1 Frederick Jackson Turner. "Problems in American History," Aegis, VII (November 4, 1892). Reprinted in: Selected Essays (Englewood Cliffs, NJ: Prentice-Hall, 1961), p.31.
2 Barry Fell. America B.C. (New York: Simon & Schuster, 1976), p.3.
4Brian M. Fagan. The Great Journey: The Peopling Of Ancient America (New York: Thames and Hudson Ltd., 1987), p.10.
5George Catlin. Letters And Notes On The North American Indians, edited by Michael M. Mooney (New York: Clarkson N. Potter, Inc., 1975), p.148.
7See: Hjalmar R. Holand. Norse Discoveries And Explorations In America, 982-1362 (New York: Dover Publications, Inc. edition, 1969. Originally published 1940), p.101.
8Earl H. Swanson, Warwick Bray and Ian Farrington. The Making of the Past: The Ancient Americas (New York: Peter Bedrick Books, 1989), pp.14 and 16.
9Jonathan Norton Leonard. The First Farmers (New York: Time-Life Books, 1973), p.139.
10Samuel E. Morison and Henry Steele Commager. The Growth Of The American Republic (New York: Oxford University Press, 1962), p.13.
11Adam Smith. The Wealth Of Nations(New York: Random House, Inc. edition, 1937. Originally published 1776), p.535. Author's Note: The word creole originally came into common use to describe American-born people of Spanish descent. Eventually, this definition was enlarged to include individuals of mixed European (Spanish or French) and African ancestry, born in the Americas
12Lewis Hanke. The Spanish Struggle For Justice In The Conquest Of America (Philadelphia: University of Pennsylvania Press, 1949), p.41.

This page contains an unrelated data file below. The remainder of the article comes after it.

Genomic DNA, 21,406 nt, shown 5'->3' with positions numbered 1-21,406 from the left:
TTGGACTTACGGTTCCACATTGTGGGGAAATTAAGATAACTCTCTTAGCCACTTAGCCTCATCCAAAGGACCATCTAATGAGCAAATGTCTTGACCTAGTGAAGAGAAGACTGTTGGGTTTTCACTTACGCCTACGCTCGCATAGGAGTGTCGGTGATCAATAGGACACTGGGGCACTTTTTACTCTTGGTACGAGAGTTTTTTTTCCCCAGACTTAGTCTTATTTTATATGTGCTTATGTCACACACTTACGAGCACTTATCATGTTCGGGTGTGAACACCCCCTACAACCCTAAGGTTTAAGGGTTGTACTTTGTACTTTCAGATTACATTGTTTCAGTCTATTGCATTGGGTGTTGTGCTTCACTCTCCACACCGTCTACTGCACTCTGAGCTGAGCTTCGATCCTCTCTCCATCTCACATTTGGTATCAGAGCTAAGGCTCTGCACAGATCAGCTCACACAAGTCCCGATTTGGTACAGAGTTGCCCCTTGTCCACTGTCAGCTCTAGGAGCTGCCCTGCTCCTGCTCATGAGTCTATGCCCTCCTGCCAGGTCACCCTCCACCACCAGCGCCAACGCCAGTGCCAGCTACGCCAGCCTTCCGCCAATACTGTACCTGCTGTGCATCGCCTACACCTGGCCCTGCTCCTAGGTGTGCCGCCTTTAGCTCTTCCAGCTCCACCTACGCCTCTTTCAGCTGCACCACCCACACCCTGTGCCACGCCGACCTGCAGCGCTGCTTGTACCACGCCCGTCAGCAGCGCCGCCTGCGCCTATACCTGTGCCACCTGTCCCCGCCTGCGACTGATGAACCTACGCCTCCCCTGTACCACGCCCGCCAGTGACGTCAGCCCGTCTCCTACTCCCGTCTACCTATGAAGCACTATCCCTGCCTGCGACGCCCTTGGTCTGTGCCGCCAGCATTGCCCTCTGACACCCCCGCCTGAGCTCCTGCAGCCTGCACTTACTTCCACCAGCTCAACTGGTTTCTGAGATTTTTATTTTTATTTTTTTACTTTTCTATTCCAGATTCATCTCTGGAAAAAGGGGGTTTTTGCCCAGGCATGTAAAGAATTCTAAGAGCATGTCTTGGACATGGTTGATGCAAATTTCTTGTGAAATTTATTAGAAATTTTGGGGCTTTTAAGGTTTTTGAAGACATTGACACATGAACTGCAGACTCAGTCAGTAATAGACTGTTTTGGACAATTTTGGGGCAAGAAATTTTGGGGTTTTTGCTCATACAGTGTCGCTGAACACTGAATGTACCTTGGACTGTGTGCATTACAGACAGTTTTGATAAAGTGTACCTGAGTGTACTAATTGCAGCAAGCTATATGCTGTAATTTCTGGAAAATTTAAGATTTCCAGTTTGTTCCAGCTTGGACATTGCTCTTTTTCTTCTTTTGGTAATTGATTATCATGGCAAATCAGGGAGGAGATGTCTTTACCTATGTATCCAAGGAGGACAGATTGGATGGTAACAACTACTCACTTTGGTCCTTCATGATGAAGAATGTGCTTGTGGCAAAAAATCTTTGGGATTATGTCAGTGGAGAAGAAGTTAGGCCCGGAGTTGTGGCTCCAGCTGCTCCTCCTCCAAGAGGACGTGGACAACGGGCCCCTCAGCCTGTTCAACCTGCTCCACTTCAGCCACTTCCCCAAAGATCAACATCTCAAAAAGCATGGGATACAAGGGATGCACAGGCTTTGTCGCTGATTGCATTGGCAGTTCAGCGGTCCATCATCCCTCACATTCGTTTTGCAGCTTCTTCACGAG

14Bernard Bailyn. The Ideological Origins of the American Revolution (Cambridge, MA: Harvard University Press, 1967), p.25.
16John Dunn Hunter. Memoirs Of A Captivity Among The Indians Of North America, edited by Richard Drinnon (New York: Schocken Books, 1973. Originally published 1824), p.xxiii.
18Quoted in: Samuel M. Janney. The Life Of William Penn (Freeport, NY: Books For Libraries Press edition, 1970. Originally published 1851), p.235. From a letter written by Penn to the Free Society of Traders in 1683.
19Quoted in: Claude G. Bowers. Jefferson In Power (Boston: Houghton Mifflin Company, 1936), p.430.
20From a letter to General Chastellux, June 7, 1785. Jefferson's Letters, edited by Willson Whitman (Eau Claire, Wisconsin: E.M. Hale and Company), p.23.
21Theodore Roosevelt. The Winning Of The West, Vol.I(New York: Charles Scribner's Sons, 1889), pp.41-42.
22Quoted in: "Cadwallader Colden: Encroachment on Indian Lands," The Annals Of America, Vol.I (Chicago: Encyclopaedia Britannica, Inc., 1976), p.444.
24Henry George. The Land Question (New York: Robert Schalkenbach Foundation edition, 1935. Originally published 1881), pp.101-102.
25Frank E. Huggett. The Land Question And European Society Since 1650 (London: Thames and Hudson Ltd., 1975), p.56.
26Jackson Turner Main. The Social Structure of Revolutionary America (Princeton, NJ: Princeton University Press, 1965), p.177.
27Quoted in: Lewis Hanke. The Spanish Struggle For Justice In The Conquest Of America, p.17.
29John Locke. Two Treatises Of Government, edited by Thomas I. Cook (New York: Hafner Publishing Company edition, 1947. Originally published 1690), p.137.
31Jean-Jacques Rousseau. On The Social Contract, edited by Roger D. Masters (New York: St. Martin's Press, 1978. Originally published 1756-62), p.86.
32Quoted in: Allan W. Eckert. Wilderness Empire (Boston: Little, Brown & Co., 19690, pp.219-220.
34Quoted in: Dee Brown. Bury My Heart At Wounded Knee (New York: Holt, Rinehart & Winston, 1971), p.400.
35Thomas Jefferson. "Notes On Virginia," The Life and Selected Writings of Thomas Jefferson, edited by Adrienne Koch and William Peden (New York: Random House, 1944), p.210.
38Bernard Bailyn. The Ideological Origins of the American Revolution (Cambridge, MA: Harvard University Press, 1967), pp.283-284).
39Adam Smith. The Wealth Of Nations, p.12.
43Will Durant. The Story Of Civilization: Part I (New York: Simon and Schuster, 1954), p.159.